Defensive end Trent Cole couldn't be more excited to play this weekend. You can hear it in his voice. The challenge of facing a future Hall of Fame quarterback in Peyton Manning is something that Cole relishes. After all, it's a chance to sack one of the best to ever play the position.
But sacking the Colts quarterback is easier said than done. Manning has been consistently among the least sacked quarterbacks in the league since his rookie year in 1998. This season, Manning has been sacked seven times through seven games. Since his first MVP season in 2003, Manning has played 119 games and was only sacked 114 times. In other words, it's awfully hard to get the five-time All-Pro quarterback to the ground.
"It kind of gets frustrating when you're trying to get to the quarterback and he keeps releasing it (quickly)," Cole said. "All you can do is get there quick enough, get on him quick, and put some hits on him.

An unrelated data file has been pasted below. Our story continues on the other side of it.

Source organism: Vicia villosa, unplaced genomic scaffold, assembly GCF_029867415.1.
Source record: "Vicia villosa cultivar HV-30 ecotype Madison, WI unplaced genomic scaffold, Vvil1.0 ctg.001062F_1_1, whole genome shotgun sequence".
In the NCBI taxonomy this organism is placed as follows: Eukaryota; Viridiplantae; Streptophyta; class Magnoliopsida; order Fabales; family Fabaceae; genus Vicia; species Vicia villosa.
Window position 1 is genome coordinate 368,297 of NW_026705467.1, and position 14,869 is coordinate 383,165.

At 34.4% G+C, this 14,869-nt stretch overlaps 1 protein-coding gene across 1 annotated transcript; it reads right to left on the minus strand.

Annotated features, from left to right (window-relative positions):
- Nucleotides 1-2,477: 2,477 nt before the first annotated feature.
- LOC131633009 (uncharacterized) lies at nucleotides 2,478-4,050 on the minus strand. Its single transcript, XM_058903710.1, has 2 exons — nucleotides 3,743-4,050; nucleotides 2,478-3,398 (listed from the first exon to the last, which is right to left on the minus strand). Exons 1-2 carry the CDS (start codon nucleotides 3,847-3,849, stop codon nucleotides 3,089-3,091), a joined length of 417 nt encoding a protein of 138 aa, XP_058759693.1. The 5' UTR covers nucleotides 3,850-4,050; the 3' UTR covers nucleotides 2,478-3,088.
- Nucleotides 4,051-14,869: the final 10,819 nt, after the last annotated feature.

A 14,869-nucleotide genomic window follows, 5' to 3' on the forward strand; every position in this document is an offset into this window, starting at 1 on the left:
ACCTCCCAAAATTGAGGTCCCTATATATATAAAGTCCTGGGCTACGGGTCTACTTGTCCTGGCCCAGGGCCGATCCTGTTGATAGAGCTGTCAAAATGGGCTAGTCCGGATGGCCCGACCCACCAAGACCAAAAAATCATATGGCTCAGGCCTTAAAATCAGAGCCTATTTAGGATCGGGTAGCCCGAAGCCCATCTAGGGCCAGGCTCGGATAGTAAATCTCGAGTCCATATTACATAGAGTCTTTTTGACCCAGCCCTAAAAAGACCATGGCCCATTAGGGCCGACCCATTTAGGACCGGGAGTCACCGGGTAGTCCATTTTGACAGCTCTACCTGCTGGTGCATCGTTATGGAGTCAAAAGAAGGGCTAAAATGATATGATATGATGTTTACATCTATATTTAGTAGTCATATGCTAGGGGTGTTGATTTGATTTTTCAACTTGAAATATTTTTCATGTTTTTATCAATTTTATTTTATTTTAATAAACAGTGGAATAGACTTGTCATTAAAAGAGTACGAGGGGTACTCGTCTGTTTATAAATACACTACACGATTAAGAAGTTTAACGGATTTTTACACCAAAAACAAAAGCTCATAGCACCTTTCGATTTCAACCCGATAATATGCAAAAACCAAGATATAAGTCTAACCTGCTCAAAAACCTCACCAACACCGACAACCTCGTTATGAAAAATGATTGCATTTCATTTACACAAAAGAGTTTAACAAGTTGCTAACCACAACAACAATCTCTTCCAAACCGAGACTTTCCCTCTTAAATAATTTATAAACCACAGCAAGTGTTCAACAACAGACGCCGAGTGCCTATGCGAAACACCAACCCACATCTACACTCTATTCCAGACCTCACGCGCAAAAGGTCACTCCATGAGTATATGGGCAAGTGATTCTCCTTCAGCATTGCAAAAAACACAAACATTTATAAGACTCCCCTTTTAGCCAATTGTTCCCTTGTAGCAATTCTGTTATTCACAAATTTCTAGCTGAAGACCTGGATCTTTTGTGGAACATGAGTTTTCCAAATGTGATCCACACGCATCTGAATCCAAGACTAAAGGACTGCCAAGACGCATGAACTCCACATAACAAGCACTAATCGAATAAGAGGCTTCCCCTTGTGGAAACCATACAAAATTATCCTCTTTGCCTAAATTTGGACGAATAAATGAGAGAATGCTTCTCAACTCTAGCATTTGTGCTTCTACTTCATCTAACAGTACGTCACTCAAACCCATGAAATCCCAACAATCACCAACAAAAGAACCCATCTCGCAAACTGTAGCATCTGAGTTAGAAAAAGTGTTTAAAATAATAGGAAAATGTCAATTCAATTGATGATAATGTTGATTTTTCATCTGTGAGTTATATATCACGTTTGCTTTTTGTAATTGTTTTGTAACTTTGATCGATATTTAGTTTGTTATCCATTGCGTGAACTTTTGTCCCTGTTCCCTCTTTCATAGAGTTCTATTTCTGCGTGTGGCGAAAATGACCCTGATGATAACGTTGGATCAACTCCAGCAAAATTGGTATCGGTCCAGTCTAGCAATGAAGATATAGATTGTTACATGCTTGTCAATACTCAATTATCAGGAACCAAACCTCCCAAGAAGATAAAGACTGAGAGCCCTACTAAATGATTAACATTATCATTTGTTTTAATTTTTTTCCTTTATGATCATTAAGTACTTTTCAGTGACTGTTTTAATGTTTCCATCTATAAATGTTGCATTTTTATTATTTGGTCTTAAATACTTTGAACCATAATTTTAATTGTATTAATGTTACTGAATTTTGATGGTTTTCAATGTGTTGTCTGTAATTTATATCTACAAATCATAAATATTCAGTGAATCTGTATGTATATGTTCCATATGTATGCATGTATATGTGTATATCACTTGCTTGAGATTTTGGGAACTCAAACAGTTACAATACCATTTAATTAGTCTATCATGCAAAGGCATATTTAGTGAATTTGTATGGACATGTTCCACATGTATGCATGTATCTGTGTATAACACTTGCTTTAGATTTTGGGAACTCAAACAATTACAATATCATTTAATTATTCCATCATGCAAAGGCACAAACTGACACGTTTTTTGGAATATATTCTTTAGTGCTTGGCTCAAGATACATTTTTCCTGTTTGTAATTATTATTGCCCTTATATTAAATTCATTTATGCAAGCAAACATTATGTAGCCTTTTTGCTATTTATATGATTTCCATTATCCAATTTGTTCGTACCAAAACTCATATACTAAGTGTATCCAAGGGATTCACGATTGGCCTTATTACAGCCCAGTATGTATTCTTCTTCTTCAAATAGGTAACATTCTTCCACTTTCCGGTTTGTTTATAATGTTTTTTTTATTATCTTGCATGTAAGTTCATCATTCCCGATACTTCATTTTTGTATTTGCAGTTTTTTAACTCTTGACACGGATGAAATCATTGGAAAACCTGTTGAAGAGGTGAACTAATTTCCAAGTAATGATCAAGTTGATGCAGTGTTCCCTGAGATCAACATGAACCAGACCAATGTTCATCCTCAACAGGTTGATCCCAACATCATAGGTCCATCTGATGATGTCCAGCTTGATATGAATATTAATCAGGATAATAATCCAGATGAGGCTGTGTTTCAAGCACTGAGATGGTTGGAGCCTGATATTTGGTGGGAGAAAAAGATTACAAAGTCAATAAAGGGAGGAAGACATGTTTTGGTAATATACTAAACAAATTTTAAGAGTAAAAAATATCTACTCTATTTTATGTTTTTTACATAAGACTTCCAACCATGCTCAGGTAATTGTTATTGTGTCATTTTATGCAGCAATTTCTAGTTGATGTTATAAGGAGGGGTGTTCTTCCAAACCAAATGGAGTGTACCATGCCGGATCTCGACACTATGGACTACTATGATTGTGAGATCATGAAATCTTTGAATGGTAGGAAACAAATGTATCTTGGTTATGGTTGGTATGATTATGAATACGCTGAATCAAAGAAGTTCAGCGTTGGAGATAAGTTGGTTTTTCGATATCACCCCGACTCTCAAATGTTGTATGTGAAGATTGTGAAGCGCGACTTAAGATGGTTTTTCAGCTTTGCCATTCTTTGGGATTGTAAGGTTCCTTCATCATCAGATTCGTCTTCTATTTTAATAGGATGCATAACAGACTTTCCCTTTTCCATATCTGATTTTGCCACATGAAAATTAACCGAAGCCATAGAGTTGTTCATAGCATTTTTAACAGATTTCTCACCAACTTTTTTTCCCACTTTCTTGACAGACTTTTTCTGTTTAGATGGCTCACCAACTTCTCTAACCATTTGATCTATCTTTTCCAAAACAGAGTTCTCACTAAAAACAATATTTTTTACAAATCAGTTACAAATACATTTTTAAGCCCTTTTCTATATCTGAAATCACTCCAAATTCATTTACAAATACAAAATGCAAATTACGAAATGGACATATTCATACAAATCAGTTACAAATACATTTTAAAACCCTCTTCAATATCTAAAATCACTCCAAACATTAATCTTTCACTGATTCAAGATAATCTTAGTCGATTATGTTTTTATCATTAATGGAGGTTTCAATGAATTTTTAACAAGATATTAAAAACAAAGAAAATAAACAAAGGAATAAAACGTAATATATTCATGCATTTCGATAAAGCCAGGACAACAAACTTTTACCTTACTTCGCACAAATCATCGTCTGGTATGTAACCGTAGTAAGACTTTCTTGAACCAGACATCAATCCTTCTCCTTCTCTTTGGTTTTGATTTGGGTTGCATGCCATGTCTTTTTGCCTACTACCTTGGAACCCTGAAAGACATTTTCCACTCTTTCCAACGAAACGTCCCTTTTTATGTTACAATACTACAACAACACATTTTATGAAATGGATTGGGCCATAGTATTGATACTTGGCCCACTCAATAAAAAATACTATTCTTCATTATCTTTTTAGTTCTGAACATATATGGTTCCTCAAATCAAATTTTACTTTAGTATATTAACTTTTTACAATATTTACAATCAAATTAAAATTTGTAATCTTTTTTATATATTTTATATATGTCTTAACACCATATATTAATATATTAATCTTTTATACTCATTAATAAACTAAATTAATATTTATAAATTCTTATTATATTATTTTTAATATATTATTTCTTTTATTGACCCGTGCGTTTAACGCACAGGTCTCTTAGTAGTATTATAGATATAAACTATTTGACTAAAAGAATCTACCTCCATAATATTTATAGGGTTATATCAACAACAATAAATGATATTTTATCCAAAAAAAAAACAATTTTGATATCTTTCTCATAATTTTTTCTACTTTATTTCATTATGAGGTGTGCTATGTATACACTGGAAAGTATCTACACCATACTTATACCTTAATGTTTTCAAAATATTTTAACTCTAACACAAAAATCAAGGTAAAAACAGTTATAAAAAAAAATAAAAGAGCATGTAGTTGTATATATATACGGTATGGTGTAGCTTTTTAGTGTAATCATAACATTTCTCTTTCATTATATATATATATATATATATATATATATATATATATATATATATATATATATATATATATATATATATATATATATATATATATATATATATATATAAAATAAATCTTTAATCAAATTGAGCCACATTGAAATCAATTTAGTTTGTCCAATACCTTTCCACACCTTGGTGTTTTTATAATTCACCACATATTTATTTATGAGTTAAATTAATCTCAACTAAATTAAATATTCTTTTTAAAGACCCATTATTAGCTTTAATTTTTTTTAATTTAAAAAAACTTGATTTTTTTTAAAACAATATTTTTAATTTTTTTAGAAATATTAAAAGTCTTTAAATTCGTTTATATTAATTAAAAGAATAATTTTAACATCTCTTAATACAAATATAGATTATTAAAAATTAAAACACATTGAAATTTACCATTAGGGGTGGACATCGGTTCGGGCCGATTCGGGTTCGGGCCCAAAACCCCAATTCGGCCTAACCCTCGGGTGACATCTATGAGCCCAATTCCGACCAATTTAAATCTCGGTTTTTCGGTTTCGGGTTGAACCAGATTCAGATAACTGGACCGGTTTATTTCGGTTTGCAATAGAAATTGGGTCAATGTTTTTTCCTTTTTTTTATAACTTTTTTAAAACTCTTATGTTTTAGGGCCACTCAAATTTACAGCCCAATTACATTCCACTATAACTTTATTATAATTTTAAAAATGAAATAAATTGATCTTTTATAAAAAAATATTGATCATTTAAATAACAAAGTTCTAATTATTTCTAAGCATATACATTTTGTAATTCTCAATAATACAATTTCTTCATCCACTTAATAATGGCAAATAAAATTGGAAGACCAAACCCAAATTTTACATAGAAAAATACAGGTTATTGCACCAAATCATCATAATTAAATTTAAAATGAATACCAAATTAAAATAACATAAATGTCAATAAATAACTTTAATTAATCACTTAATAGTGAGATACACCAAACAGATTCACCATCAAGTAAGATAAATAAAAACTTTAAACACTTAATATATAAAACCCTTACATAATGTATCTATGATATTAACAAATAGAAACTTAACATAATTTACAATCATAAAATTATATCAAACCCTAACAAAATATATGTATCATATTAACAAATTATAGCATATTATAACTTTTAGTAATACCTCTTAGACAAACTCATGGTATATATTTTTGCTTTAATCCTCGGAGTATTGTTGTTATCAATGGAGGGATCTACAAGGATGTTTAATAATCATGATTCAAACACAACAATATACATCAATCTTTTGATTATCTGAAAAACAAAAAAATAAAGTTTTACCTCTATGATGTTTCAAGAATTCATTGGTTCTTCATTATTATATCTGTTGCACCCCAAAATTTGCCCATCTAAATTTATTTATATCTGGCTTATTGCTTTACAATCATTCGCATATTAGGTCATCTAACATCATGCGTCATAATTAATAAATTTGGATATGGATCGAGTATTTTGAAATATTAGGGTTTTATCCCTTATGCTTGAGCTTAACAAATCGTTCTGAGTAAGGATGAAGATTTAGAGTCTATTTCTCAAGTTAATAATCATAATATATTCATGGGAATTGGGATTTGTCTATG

"You have to change up your rush. You have to get there quicker so you can't do too many fakes, head bobs, all the tricks I've got in my bag. You can't give him all that, you have to get right to him. Three steps, that's the goal of a defensive end (against Manning). Three steps to the quarterback."
It's not just his quick release that makes Manning so hard to sack. His approach to the quarterback position is unlike any in recent history, with his frantic hand gestures and dummy calls at the line of scrimmage. Some of Manning's pre-snap routine is legitimate, adjusting protection and even changing plays based on what the 12-year veteran sees in the defense. But a whole lot more of what Manning does before the snap is simply meant to throw the defense off, and keep the defensive line from timing the snap count.
The Eagles defense has prepared for all of Manning's antics, and Cole's approach Sunday is nice and simple: take care of the guy across from you.
"You have to line up, don't get caught up in (Manning's) game, and beat the man in front of you," Cole said. "That's what it's about. You can't get caught up in his game now, all of his (no huddle) stuff, just beat the man in front of you.
"He's like a coach playing quarterback. All you can do is go out there and play ball."
-- Posted by Josh Goldman, 1:15 p.m., November 5